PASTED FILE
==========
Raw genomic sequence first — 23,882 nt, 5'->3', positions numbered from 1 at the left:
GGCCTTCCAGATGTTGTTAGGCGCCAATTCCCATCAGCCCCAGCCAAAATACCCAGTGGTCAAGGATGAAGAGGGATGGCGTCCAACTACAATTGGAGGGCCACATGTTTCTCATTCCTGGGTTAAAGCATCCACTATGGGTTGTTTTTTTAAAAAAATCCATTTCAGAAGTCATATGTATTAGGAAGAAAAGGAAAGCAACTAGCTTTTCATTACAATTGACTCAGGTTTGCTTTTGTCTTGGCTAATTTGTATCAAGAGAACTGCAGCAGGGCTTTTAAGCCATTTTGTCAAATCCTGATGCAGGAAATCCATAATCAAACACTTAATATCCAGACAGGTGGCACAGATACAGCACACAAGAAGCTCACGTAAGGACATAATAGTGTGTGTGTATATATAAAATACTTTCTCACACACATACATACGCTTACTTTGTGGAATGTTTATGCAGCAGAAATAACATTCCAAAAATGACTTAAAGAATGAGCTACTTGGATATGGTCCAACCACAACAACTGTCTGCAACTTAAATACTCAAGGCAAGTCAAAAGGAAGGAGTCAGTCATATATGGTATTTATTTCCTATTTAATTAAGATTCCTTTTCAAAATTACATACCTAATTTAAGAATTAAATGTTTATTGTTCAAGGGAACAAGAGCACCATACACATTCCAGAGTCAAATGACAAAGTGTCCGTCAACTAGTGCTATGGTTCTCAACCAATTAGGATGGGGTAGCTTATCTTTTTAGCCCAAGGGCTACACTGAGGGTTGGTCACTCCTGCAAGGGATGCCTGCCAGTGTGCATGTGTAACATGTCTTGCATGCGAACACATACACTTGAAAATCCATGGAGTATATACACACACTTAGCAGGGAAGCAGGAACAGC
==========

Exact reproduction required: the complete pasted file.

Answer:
Raw genomic sequence first — 23,882 nt, 5'->3', positions numbered from 1 at the left:
GGCCTTCCAGATGTTGTTAGGCGCCAATTCCCATCAGCCCCAGCCAAAATACCCAGTGGTCAAGGATGAAGAGGGATGGCGTCCAACTACAATTGGAGGGCCACATGTTTCTCATTCCTGGGTTAAAGCATCCACTATGGGTTGTTTTTTTAAAAAAATCCATTTCAGAAGTCATATGTATTAGGAAGAAAAGGAAAGCAACTAGCTTTTCATTACAATTGACTCAGGTTTGCTTTTGTCTTGGCTAATTTGTATCAAGAGAACTGCAGCAGGGCTTTTAAGCCATTTTGTCAAATCCTGATGCAGGAAATCCATAATCAAACACTTAATATCCAGACAGGTGGCACAGATACAGCACACAAGAAGCTCACGTAAGGACATAATAGTGTGTGTGTATATATAAAATACTTTCTCACACACATACATACGCTTACTTTGTGGAATGTTTATGCAGCAGAAATAACATTCCAAAAATGACTTAAAGAATGAGCTACTTGGATATGGTCCAACCACAACAACTGTCTGCAACTTAAATACTCAAGGCAAGTCAAAAGGAAGGAGTCAGTCATATATGGTATTTATTTCCTATTTAATTAAGATTCCTTTTCAAAATTACATACCTAATTTAAGAATTAAATGTTTATTGTTCAAGGGAACAAGAGCACCATACACATTCCAGAGTCAAATGACAAAGTGTCCGTCAACTAGTGCTATGGTTCTCAACCAATTAGGATGGGGTAGCTTATCTTTTTAGCCCAAGGGCTACACTGAGGGTTGGTCACTCCTGCAAGGGATGCCTGCCAGTGTGCATGTGTAACATGTCTTGCATGCGAACACATACACTTGAAAATCCATGGAGTATATACACACACTTAGCAGGGAAGCAGGAACAGC